I’ve been intrigued that people really seem to like it better when I wear a suit. I mean, I like wearing a suit, it’s great, but I think when they try and imagine me as governor, I think wearing a suit seems to be important. Little things like that, that you wouldn’t think would make a difference, actually seem to.


Is the Senate slipping to the left?

I thought it was worth highlighting a remark Senate majority leader Mitch McConnell made in his home state of Kentucky today.

McConnell called the midterm elections “very challenging,” before listing nine states with races that he described as “dead even.”

“All of them too close to call, and every one of them like a knife fight in an alley, just a brawl.”

Now, Mr. McConnell has been downplaying expectations for months. But generally, Republicans have been pretty optimistic about their chances. The map really favors them, with a lot of competitive races being held in red states. And they felt good about their candidates.

That’s shifted in recent weeks. New polls have shown a bunch of states — Arizona, Tennessee, Florida and Missouri — nearly tied. Democrats feel good about states like Ohio, West Virginia, Virginia and Pennsylvania, and they are even mounting a surprising challenge in Texas.

Winning the Senate — or at least tying it up at 50-50 — now seems like a real possibility for Democrats. And Republicans are starting to worry that Democratic strength at the top of the ticket in some red states could hurt them down the ballot in House and local races.

Adam Clymer was the chief political reporter for The New York Times. I was a just-out-of-college reporter. “Dear Mr. Clymer,” I wrote him. “You don’t know me, but I want your job.”

Adam invited me for coffee in The Times cafeteria, where he happily dispensed advice (“Go work anyplace but New York”). Thirty years later, as a Times reporter, I ran into Adam at a party, where I asked him if he recalled our earlier meeting. “Of course I do,” he said. “I’m glad to see you made it.”

Adam was cantankerous and curmudgeonly, but it was in service to political journalism, political reporters and The Times. It was traumatizing to wake up to a note from him pointing out something we got wrong: a perspective missed, an absent historical detail that he knew because — well, because he was there. (Mr. Clymer would liberally cc: your colleagues and bosses, too.)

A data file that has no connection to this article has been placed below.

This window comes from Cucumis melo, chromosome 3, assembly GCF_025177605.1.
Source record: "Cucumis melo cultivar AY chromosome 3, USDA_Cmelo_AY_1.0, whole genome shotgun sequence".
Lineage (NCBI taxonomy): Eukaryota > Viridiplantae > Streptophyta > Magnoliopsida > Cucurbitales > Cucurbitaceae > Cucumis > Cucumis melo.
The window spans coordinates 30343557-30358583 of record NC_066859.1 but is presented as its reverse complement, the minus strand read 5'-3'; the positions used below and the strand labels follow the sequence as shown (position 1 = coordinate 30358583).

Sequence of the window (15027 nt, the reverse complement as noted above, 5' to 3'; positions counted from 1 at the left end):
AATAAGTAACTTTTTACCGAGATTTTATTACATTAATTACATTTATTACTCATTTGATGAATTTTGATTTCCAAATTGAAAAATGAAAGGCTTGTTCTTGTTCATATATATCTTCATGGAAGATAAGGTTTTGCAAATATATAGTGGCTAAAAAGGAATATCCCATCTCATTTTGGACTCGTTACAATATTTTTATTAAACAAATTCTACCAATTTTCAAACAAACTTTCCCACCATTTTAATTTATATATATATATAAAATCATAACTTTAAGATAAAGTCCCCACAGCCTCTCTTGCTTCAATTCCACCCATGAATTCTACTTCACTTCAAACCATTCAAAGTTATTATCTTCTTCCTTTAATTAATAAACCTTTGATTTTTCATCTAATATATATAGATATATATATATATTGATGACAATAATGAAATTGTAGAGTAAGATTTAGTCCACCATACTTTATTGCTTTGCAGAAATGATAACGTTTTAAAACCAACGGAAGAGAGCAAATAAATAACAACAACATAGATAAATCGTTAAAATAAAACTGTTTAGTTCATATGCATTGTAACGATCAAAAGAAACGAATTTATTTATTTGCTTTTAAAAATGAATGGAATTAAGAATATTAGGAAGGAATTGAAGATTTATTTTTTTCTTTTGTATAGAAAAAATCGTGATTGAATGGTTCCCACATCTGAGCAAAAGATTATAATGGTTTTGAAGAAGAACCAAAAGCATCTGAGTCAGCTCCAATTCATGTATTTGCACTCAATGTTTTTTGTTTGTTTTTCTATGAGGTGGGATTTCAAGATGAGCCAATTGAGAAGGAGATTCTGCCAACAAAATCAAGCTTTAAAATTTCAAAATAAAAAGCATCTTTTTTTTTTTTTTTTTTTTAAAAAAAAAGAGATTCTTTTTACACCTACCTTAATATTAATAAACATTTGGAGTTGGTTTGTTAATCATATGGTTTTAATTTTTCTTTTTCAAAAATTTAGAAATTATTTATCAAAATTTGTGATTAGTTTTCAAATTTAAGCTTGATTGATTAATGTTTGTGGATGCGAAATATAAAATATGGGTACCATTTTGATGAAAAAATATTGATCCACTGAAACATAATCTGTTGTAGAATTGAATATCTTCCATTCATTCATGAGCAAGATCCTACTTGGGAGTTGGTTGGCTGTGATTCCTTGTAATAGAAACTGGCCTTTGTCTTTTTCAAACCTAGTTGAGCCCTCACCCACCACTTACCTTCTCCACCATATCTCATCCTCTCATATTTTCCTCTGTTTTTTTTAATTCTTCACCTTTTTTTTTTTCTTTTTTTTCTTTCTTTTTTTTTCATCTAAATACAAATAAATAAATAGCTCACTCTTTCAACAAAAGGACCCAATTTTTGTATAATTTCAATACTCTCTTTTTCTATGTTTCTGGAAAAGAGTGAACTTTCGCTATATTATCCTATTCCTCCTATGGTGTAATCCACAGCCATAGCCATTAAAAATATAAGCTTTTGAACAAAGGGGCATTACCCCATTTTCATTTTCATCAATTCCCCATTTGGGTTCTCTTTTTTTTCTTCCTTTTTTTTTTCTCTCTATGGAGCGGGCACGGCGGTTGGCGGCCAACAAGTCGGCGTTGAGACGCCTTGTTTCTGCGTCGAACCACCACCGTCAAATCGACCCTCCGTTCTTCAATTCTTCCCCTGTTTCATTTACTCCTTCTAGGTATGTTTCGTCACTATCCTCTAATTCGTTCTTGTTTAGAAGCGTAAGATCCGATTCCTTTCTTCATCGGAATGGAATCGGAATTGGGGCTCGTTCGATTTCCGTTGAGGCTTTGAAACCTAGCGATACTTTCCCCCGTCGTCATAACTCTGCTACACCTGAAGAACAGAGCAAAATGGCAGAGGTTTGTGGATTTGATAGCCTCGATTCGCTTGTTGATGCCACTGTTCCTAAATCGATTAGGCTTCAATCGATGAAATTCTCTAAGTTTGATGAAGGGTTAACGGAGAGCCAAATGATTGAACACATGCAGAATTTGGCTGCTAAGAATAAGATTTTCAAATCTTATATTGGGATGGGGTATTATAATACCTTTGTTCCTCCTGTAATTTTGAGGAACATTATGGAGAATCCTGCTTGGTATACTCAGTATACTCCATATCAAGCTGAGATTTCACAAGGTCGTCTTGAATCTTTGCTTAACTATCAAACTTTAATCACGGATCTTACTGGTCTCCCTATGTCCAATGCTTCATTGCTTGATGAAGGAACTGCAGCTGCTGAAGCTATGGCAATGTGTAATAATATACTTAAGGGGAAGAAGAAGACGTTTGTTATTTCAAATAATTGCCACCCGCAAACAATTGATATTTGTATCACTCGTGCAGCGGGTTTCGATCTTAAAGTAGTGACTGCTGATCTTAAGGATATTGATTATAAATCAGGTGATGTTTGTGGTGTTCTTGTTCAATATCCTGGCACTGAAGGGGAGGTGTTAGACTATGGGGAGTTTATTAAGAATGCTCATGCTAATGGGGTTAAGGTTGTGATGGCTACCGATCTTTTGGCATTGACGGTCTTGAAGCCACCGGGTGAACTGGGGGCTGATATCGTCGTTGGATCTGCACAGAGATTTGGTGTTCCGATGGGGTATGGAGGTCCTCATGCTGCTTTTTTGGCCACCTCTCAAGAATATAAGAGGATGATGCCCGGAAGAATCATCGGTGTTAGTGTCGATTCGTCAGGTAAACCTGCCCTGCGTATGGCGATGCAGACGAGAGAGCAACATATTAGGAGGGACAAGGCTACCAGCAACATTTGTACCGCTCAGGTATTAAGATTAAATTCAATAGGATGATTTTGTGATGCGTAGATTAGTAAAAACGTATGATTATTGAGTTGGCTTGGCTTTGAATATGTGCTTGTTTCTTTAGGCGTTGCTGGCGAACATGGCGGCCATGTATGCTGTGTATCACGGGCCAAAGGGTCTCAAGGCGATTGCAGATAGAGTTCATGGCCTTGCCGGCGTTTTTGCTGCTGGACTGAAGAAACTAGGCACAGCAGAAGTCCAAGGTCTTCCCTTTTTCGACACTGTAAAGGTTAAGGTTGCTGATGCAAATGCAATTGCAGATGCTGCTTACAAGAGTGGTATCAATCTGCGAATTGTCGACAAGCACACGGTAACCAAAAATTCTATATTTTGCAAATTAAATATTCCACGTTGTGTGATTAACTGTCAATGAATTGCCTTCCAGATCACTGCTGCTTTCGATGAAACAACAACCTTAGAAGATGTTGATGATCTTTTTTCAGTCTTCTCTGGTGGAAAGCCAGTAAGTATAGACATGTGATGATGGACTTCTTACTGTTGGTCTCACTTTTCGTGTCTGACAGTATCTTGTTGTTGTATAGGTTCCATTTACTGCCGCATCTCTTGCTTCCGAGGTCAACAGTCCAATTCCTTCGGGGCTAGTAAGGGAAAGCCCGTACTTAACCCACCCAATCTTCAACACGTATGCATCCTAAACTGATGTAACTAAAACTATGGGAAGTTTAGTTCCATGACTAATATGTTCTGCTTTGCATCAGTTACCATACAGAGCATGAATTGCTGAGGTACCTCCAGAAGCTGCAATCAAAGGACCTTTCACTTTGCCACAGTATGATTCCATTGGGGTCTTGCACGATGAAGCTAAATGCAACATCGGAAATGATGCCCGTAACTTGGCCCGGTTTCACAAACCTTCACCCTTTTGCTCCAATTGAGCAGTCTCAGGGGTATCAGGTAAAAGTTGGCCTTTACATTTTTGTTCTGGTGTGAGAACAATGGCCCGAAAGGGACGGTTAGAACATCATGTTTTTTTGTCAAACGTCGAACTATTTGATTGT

But it was as heartening to wake up to his praise. “Smart Virginia story! Thank you,” he wrote my colleague Jonathan Martin. Adam always used words like “fine” and “smart” in those herograms. And he always ended them with “Thank You.” That tells you everything you need to know about how he viewed what he — what we — did.


Help me feel smarter

This week is the 10th anniversary of the collapse of Lehman Brothers, the biggest bankruptcy in history and a moment that still shapes our country. Read Andrew Ross Sorkin’s retrospective here.

As America grapples with the opioid crisis, medical schools have largely failed to train their students to prevent, diagnose and treat addiction. Here’s how some doctors are trying to change that.

Seventeen years ago today, Richard Drew, a photographer for The Associated Press, captured history in his shot of a man plummeting from the World Trade Center. The “Falling Man” image remains shocking. Read the story behind the photo in Esquire.


… Seriously, guys

A photo by the indefatigable New York Times photographer Doug Mills of President Trump double fist pumping on the way to a Sept. 11 memorial service angered some people today. (Here’s the video, if you want to see the move in action.)

At the ceremony afterward, though, Mr. Trump appeared “subdued and sober,” our reporter Peter Baker wrote.


Thanks for reading. Politics is more than what goes on inside the White House. On Politics brings you the people, issues and ideas reshaping our world.

Is there anything you think we’re missing? Anything you want to see more of? We’d love to hear from you. Email us at onpolitics@nytimes.com.